The one thing that remained off-limits for play, however, was my gender. That performance was too serious to permit play. My gender performance obeyed a set of very specific rules. In hindsight, my personal gender boundaries from childhood don’t make any articulatable sense, except insofar as they were each designed to avoid any question, no matter how small, of my gender. Truthfully, neither my family nor my friends were particularly invested in a rigid template of femininity, and neither of my parents pressed me with gender norms in either direction. In fact, it was in the absence of external gender enforcement that I created my unspoken system of gender self-policing. As though I was trying to give structure to something that made me uncomfortable with its amorphousness.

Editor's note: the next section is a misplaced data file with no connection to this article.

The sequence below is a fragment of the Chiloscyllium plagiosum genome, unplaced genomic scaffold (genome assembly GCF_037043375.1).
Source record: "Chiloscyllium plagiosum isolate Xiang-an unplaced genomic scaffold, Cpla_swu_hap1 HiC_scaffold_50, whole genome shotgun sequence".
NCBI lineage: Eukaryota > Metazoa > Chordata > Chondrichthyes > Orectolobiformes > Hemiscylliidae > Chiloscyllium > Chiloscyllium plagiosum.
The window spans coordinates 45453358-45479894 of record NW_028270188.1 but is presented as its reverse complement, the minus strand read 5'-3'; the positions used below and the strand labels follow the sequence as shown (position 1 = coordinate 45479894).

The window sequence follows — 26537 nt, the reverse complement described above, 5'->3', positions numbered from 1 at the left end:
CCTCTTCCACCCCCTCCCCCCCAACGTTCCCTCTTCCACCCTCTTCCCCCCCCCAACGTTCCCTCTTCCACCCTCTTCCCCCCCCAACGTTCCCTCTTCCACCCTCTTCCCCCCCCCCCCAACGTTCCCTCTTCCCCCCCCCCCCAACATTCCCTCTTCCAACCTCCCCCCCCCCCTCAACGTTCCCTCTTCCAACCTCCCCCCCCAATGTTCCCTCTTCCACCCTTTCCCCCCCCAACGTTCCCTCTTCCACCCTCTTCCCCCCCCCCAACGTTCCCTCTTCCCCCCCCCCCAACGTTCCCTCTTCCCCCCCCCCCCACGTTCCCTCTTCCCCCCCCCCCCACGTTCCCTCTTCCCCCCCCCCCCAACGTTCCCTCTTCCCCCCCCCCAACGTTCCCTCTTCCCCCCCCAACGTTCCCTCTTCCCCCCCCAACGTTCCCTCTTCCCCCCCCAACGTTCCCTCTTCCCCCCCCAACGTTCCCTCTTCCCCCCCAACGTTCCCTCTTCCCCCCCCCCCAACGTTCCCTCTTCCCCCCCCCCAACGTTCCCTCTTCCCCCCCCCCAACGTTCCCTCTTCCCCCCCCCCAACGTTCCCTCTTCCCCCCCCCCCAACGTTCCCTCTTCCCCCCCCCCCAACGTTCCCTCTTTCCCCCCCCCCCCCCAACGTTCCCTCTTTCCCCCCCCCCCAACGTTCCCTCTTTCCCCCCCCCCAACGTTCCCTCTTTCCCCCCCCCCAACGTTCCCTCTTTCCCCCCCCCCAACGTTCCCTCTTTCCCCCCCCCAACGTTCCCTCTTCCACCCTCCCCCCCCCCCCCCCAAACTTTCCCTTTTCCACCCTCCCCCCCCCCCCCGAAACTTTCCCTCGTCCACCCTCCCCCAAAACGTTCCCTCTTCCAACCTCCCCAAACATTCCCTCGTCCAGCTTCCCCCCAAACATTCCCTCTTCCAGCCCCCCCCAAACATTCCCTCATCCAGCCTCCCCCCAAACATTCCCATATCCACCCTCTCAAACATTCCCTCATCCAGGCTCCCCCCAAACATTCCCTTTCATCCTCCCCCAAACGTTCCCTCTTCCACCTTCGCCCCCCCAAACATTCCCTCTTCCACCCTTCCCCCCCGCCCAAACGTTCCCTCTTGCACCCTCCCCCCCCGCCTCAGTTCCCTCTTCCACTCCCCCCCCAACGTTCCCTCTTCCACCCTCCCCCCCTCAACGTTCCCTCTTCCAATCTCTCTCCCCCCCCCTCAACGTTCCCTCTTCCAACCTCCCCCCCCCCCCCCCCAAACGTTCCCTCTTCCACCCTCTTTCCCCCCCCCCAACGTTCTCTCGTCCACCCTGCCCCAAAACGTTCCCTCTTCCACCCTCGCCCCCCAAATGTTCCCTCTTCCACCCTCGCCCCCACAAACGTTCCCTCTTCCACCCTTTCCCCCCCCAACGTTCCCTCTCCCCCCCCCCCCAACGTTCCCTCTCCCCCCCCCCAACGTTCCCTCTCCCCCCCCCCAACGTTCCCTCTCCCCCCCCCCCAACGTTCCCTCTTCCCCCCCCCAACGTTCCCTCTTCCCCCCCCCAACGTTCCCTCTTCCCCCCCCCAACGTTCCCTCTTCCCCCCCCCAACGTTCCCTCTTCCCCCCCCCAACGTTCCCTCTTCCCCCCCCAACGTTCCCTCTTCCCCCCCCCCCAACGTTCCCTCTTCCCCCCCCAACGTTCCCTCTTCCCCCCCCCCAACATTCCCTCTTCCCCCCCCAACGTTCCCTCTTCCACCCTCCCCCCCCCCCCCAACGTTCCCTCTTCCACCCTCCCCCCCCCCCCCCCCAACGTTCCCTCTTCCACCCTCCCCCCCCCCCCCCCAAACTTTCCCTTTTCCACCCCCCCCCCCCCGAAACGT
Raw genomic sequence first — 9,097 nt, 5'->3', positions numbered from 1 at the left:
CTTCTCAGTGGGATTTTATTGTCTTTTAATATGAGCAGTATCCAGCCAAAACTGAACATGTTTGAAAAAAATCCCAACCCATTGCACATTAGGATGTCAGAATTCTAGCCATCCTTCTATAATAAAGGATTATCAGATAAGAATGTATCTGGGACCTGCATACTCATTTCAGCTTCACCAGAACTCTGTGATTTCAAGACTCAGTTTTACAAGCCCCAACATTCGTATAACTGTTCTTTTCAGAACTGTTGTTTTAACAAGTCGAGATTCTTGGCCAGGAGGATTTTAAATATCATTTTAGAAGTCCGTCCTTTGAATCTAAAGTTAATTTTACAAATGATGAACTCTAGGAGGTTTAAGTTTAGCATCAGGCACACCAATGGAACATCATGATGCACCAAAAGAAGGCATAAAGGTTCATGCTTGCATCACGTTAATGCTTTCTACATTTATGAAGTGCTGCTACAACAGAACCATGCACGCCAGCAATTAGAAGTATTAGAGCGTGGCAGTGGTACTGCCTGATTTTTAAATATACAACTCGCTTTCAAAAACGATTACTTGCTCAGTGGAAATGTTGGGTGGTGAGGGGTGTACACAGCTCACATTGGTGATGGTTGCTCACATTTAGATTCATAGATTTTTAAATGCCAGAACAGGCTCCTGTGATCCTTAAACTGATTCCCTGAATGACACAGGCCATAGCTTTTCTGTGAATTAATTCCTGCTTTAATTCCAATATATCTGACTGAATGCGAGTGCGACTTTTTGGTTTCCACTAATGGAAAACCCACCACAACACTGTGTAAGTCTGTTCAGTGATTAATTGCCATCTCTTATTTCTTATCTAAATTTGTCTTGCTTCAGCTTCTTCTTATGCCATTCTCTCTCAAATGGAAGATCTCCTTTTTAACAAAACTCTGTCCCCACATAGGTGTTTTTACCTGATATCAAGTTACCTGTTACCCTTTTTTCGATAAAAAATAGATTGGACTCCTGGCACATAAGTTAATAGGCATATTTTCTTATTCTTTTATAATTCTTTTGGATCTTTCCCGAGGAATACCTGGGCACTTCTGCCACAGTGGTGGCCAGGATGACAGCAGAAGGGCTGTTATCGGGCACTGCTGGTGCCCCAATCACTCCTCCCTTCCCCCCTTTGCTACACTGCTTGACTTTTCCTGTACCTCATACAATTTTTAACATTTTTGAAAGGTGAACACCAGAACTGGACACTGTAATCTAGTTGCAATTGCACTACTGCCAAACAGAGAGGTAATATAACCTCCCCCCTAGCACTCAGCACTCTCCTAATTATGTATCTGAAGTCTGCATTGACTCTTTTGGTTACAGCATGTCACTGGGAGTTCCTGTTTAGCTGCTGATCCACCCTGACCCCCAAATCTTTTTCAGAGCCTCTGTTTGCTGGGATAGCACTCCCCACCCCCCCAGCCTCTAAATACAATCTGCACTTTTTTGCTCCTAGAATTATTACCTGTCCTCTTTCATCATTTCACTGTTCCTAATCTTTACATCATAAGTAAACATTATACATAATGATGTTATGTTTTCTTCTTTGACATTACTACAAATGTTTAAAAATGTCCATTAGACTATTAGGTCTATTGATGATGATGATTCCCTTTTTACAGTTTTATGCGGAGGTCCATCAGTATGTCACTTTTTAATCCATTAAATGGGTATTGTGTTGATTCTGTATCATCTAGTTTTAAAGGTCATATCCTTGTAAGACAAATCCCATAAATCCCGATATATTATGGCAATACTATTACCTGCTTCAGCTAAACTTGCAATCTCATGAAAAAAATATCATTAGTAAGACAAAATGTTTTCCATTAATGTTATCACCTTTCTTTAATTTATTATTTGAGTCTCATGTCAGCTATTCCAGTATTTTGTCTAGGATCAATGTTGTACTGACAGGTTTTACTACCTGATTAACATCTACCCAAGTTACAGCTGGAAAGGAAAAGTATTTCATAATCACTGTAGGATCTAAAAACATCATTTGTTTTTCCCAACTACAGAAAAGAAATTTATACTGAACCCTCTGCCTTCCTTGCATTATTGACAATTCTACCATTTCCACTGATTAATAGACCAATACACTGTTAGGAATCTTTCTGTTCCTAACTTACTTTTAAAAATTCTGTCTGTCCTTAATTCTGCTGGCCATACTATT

I grabbed haphazardly at pop culture and young adult novels to generate this set of criteria for making myself the best girl I could be. I slept in a bra and tank top every night. I held my pencils with the smallest amount of finger surface area possible. I bought the smallest size pajama shorts that I could comfortably fit into, and I broke food into dime-sized pieces before eating it. I bought only women’s socks, women’s watches, even boxer shorts explicitly manufactured for women (Victoria’s Secret calls them ‘boxies’). The cute suffixes, the floral fonts, the style descriptors like “flirty” and “glam”—these were the only sure way to assure myself that I was dressing and acting like a girl. Barricaded in this version of girlhood constructed of toothpicks and gum, I was happy in most ways and I felt safe.